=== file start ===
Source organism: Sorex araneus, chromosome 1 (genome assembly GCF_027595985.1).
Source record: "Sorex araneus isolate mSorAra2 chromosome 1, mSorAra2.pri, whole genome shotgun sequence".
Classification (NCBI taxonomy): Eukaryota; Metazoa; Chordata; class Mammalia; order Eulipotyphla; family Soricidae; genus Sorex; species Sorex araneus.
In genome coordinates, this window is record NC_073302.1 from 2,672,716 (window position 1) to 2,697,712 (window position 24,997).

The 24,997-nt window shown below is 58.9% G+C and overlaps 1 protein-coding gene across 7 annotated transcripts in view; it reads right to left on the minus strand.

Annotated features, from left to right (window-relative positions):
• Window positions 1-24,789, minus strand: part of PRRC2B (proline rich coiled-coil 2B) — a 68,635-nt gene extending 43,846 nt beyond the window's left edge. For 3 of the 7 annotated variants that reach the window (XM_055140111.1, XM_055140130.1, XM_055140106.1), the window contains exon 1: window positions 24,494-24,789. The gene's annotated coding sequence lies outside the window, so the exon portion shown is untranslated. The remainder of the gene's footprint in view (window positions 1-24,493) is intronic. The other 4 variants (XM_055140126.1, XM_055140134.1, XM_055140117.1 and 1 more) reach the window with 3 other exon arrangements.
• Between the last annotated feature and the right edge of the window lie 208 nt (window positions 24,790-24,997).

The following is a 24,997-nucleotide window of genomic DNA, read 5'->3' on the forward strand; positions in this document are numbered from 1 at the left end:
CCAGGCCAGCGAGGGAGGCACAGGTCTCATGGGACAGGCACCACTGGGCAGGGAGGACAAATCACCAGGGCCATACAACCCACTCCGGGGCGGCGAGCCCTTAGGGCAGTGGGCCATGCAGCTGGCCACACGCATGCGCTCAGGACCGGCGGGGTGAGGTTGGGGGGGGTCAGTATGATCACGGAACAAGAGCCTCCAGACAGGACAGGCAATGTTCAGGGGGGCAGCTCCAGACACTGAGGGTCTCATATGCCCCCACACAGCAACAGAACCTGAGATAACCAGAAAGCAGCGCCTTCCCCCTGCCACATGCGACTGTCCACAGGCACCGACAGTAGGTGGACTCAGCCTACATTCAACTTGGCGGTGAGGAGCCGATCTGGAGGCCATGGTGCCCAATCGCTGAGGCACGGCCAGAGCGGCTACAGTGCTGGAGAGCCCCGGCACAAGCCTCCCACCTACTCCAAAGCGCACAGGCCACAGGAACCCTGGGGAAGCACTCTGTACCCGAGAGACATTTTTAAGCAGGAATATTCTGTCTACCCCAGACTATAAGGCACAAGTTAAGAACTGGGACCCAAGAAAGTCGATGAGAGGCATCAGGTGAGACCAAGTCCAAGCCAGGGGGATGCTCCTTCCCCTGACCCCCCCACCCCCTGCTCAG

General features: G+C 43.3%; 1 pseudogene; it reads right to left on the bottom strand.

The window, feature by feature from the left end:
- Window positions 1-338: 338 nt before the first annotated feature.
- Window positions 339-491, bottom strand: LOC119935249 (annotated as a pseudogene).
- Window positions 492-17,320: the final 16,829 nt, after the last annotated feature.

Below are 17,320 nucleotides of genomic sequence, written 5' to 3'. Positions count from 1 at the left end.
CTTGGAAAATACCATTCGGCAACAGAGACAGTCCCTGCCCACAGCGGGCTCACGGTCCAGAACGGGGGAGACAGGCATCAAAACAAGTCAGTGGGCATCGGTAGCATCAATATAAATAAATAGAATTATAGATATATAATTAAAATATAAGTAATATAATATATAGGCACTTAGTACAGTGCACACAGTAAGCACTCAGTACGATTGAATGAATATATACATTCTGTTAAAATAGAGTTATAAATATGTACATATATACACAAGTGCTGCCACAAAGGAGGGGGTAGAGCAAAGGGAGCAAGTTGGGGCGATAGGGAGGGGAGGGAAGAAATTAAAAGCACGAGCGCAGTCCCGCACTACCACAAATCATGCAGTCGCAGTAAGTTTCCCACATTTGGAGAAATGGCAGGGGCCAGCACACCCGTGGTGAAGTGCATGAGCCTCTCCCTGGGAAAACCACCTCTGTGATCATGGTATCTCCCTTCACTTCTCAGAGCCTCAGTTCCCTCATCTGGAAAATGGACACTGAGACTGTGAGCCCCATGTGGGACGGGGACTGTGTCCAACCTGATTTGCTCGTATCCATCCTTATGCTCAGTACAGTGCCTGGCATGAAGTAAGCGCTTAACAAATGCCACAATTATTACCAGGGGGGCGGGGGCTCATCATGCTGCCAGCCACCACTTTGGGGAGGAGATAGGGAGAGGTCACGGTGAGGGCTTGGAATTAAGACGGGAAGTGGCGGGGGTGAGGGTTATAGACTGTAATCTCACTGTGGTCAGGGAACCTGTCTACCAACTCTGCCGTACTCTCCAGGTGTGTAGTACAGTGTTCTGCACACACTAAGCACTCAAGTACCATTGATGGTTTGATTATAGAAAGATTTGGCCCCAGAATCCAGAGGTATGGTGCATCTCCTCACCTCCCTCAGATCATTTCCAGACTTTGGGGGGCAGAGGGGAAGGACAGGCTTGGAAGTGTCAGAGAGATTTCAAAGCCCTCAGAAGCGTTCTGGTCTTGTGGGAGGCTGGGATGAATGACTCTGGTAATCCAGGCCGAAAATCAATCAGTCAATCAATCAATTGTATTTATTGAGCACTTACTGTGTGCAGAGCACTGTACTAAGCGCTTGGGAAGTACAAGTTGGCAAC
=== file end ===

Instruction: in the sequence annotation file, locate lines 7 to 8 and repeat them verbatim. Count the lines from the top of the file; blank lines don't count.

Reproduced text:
• Window positions 1-24,789, minus strand: part of PRRC2B (proline rich coiled-coil 2B) — a 68,635-nt gene extending 43,846 nt beyond the window's left edge. For 3 of the 7 annotated variants that reach the window (XM_055140111.1, XM_055140130.1, XM_055140106.1), the window contains exon 1: window positions 24,494-24,789. The gene's annotated coding sequence lies outside the window, so the exon portion shown is untranslated. The remainder of the gene's footprint in view (window positions 1-24,493) is intronic. The other 4 variants (XM_055140126.1, XM_055140134.1, XM_055140117.1 and 1 more) reach the window with 3 other exon arrangements.
• Between the last annotated feature and the right edge of the window lie 208 nt (window positions 24,790-24,997).